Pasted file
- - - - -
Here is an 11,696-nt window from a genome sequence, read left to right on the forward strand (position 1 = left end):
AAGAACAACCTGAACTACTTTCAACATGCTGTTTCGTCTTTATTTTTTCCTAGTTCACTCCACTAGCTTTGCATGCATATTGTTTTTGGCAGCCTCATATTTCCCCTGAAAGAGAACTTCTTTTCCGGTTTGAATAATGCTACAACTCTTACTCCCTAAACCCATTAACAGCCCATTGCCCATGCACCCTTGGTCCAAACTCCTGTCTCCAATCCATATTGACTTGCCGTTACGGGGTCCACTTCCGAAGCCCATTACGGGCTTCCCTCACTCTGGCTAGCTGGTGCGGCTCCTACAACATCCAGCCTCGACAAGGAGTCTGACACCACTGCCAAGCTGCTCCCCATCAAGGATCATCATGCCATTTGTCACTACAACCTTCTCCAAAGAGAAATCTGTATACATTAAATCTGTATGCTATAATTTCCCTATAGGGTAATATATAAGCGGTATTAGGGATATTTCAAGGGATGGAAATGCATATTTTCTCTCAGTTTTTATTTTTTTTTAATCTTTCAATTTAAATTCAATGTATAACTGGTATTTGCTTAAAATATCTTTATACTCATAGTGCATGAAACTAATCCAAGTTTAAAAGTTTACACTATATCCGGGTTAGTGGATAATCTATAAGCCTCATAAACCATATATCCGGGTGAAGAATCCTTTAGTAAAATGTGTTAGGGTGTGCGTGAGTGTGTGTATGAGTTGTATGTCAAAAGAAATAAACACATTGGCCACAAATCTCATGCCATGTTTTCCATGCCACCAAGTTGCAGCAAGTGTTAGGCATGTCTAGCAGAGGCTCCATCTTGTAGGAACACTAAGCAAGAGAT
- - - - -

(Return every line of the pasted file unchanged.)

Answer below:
Here is an 11,696-nt window from a genome sequence, read left to right on the forward strand (position 1 = left end):
AAGAACAACCTGAACTACTTTCAACATGCTGTTTCGTCTTTATTTTTTCCTAGTTCACTCCACTAGCTTTGCATGCATATTGTTTTTGGCAGCCTCATATTTCCCCTGAAAGAGAACTTCTTTTCCGGTTTGAATAATGCTACAACTCTTACTCCCTAAACCCATTAACAGCCCATTGCCCATGCACCCTTGGTCCAAACTCCTGTCTCCAATCCATATTGACTTGCCGTTACGGGGTCCACTTCCGAAGCCCATTACGGGCTTCCCTCACTCTGGCTAGCTGGTGCGGCTCCTACAACATCCAGCCTCGACAAGGAGTCTGACACCACTGCCAAGCTGCTCCCCATCAAGGATCATCATGCCATTTGTCACTACAACCTTCTCCAAAGAGAAATCTGTATACATTAAATCTGTATGCTATAATTTCCCTATAGGGTAATATATAAGCGGTATTAGGGATATTTCAAGGGATGGAAATGCATATTTTCTCTCAGTTTTTATTTTTTTTTAATCTTTCAATTTAAATTCAATGTATAACTGGTATTTGCTTAAAATATCTTTATACTCATAGTGCATGAAACTAATCCAAGTTTAAAAGTTTACACTATATCCGGGTTAGTGGATAATCTATAAGCCTCATAAACCATATATCCGGGTGAAGAATCCTTTAGTAAAATGTGTTAGGGTGTGCGTGAGTGTGTGTATGAGTTGTATGTCAAAAGAAATAAACACATTGGCCACAAATCTCATGCCATGTTTTCCATGCCACCAAGTTGCAGCAAGTGTTAGGCATGTCTAGCAGAGGCTCCATCTTGTAGGAACACTAAGCAAGAGAT